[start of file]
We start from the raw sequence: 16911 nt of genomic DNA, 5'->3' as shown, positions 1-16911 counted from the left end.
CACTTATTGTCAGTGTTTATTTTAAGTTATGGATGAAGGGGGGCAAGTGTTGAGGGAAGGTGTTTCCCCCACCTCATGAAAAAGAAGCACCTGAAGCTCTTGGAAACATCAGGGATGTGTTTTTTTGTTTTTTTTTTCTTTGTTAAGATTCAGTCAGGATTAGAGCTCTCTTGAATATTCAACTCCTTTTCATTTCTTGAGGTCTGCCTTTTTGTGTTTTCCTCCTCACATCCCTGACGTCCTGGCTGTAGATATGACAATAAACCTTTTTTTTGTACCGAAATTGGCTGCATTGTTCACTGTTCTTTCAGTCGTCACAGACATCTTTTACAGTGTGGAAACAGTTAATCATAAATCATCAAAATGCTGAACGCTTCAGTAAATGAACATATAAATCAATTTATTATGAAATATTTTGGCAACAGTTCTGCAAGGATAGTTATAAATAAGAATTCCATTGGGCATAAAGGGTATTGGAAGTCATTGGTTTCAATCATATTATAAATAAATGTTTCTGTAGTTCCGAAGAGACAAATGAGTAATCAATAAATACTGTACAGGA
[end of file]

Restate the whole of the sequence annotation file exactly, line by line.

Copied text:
We start from the raw sequence: 16911 nt of genomic DNA, 5'->3' as shown, positions 1-16911 counted from the left end.
CACTTATTGTCAGTGTTTATTTTAAGTTATGGATGAAGGGGGGCAAGTGTTGAGGGAAGGTGTTTCCCCCACCTCATGAAAAAGAAGCACCTGAAGCTCTTGGAAACATCAGGGATGTGTTTTTTTGTTTTTTTTTTCTTTGTTAAGATTCAGTCAGGATTAGAGCTCTCTTGAATATTCAACTCCTTTTCATTTCTTGAGGTCTGCCTTTTTGTGTTTTCCTCCTCACATCCCTGACGTCCTGGCTGTAGATATGACAATAAACCTTTTTTTTGTACCGAAATTGGCTGCATTGTTCACTGTTCTTTCAGTCGTCACAGACATCTTTTACAGTGTGGAAACAGTTAATCATAAATCATCAAAATGCTGAACGCTTCAGTAAATGAACATATAAATCAATTTATTATGAAATATTTTGGCAACAGTTCTGCAAGGATAGTTATAAATAAGAATTCCATTGGGCATAAAGGGTATTGGAAGTCATTGGTTTCAATCATATTATAAATAAATGTTTCTGTAGTTCCGAAGAGACAAATGAGTAATCAATAAATACTGTACAGGA